California courts: Sutter Health not liable in $4.25 billion data breach case

In a development sure to draw attention, the California Supreme Court last week upheld a lower court’s dismissal of the $4.25 billion case against Sutter Health arising from an October 2011 data breach.  A password-protected computer full of unencrypted data, stolen from one of Sutter Health’s Sacramento locations, contained records for 4.24 million patients.  In July 2014, thirteen coordinated lawsuits in the case were dismissed by an appeals court.  According to the appeals court, the case was dismissed because there is no evidence the stolen data has been used. 

See Sacramento Business Journal (California) article at “California Supreme Court declines to review Sutter data-breach case”

Human-computer interactions: what happened during September's Texas Ebola misdiagnosis?

A new report on what went wrong in the processing of the late Thomas Eric Duncan upon his first visit to the emergency room proposes that a combination of human and computer errors was responsible.  A team of medical informaticists reviewed events leading up to the misdiagnosis, reporting their findings in "Ebola U.S. Patient Zero: Lessons on Misdiagnosis and Effective Use of Electronic Health Records."   The report, published October 23 in the online journal Diagnosis, suggests that certain EHR usability issues can contribute to medical errors.  One concern of the researchers is that EHRs are designed to try to “routinize” processing of patient information in a way that may blinder providers when faced with an out-of-the-ordinary situation.

See Modern Healthcare article at “Botched U.S. Ebola diagnosis points to computer, human errors” and Information Week article at “Ebola Misdiagnosis: Experts Examine EHR Lessons”

Medical info now 10 times more valuable than financial data on the black market

Credit card numbers have dropped precipitously in value in recent years as PHI replaces it on the underground market.  Why?  Cyber criminals use the PHI to engage in medical fraud which, because of its complexity, may continue undetected for years.  Theft and misuse of credit cards, on the other hand, is usually detected almost immediately and the cards canceled.  In addition, in part because the financial industry has had many more years to develop sturdy safeguards against data theft, healthcare industry data is relatively easier for thieves to access.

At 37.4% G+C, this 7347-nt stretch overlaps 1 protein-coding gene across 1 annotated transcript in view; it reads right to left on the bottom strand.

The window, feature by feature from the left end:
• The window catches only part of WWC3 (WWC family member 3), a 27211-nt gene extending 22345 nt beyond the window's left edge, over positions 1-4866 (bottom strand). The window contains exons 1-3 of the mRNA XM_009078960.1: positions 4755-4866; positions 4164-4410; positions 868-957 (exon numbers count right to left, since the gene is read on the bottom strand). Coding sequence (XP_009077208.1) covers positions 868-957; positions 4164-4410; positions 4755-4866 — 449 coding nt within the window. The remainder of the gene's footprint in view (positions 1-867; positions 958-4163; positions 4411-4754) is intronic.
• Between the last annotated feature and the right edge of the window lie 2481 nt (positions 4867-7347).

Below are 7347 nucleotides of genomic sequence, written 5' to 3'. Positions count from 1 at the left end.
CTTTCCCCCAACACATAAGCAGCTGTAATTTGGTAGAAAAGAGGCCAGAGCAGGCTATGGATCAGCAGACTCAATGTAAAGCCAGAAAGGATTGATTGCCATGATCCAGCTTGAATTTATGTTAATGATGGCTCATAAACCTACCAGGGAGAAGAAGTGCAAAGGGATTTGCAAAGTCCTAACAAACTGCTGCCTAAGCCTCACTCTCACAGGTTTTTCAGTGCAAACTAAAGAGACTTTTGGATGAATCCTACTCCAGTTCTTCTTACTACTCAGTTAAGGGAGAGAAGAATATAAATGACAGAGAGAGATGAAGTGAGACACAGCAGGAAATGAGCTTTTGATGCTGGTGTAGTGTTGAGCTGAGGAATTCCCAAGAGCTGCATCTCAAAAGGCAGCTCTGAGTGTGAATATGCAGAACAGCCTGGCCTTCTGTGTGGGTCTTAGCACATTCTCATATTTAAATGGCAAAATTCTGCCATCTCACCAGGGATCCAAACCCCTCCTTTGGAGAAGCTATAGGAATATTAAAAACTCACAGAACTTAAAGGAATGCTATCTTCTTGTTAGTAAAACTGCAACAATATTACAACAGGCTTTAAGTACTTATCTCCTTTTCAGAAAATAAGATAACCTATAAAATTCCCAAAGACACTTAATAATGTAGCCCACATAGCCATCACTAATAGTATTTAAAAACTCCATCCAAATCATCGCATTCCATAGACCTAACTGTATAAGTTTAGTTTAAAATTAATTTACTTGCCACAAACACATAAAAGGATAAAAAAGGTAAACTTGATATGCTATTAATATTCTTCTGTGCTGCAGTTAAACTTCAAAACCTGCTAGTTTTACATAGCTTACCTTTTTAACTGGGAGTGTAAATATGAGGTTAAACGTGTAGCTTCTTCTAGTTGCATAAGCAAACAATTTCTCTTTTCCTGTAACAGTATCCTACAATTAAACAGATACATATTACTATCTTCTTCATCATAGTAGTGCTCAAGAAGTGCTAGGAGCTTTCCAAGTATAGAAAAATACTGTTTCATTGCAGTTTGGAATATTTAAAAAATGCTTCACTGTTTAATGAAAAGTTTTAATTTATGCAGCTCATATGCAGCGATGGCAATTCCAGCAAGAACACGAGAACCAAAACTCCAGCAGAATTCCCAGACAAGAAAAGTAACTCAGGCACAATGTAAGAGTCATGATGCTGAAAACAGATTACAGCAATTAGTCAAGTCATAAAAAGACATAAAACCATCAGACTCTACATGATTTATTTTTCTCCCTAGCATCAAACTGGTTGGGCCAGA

See Reuters article at “Your medical record is worth more to hackers than your credit card”

FDA issues final guidance to medical device makers on cybersecurity

In its final guidance issued last week, the Food and Drug Administration is requesting that device makers assess what information hackers might target in connection with their devices, how hackers might attempt to access the information, and how device makers intend to address these issues both before and after putting their products on the market.  In addition, FDA is requesting that device makers report in to the agency on a continuing basis regarding cybersecurity incidents that arise after product approval.

Medical devices currently on the market are considered to be relatively easy to hack, according to cybersecurity experts.  Cybersecurity and device usability, unfortunately, tend to exist in inverse relation so the challenge for device makers is to find a workable balance between the two.

See Modern Healthcare article at “FDA seeks cybersecurity assessments from medical-device makers,” the FDA press release, and the final guidance entitled “Content of Premarket Submissions for Management of Cybersecurity in Medical Devices” online and in pdf form.

New hope for resolving thorny sensitive PHI issues in health data exchanges

Uncertainty and disagreement regarding how to handle behavioral and other sensitive healthcare data such as HIV and reproductive health records has been a stumbling block for healthcare in various ways.  Potential patients don’t seek help because of fear their records will be too widely released and the patients permanently harmed as a result.  According to the Substance Abuse and Mental Health Services Administration (SAMHSA), one quarter of adults needing mental healthcare go without due to this fear, with that statistic rising to over 35% among young adults. 

Meanwhile, healthcare providers want to provide more effective treatment by coordinating physical and behavioral care.  To do this, sensitive PHI must be transferred from behavioral to physical care providers.  However, behavioral healthcare and physical healthcare providers operate under different and sometimes mutually contradictory rules about how patient records may be handled and shared.  Many providers have technology to handle only “less sensitive” healthcare records.  Because the whole issue is in such a state of flux, little software exists so far to properly handle sensitive PHI.  Even if the technology to handle sensitive data was easily available, purchasing additional software to handle such data is out of financial reach for many providers.

In the midst of all this, providers, vendors and federal agencies move forward in developing solutions.  A new technological approach is to place patient-directed privacy controls on EHRs.  The federal initiative promoting this type of technology is called DS4P -- data segmentation for privacy.  A pilot software system being tested by University of Michigan Health and an Ann Arbor behavioral health provider compares behavioral health record requests made by UMH against the list of patient consent forms which are stored in the system.  If a patient consent form in the system matches the request, the information is released to UMH through a secure portal.

See Modern Healthcare article at “Tech fixes ease sharing of sensitive patient data”

Techies invade HIT market: is their unfamiliarity with healthcare industry obstacle or advantage?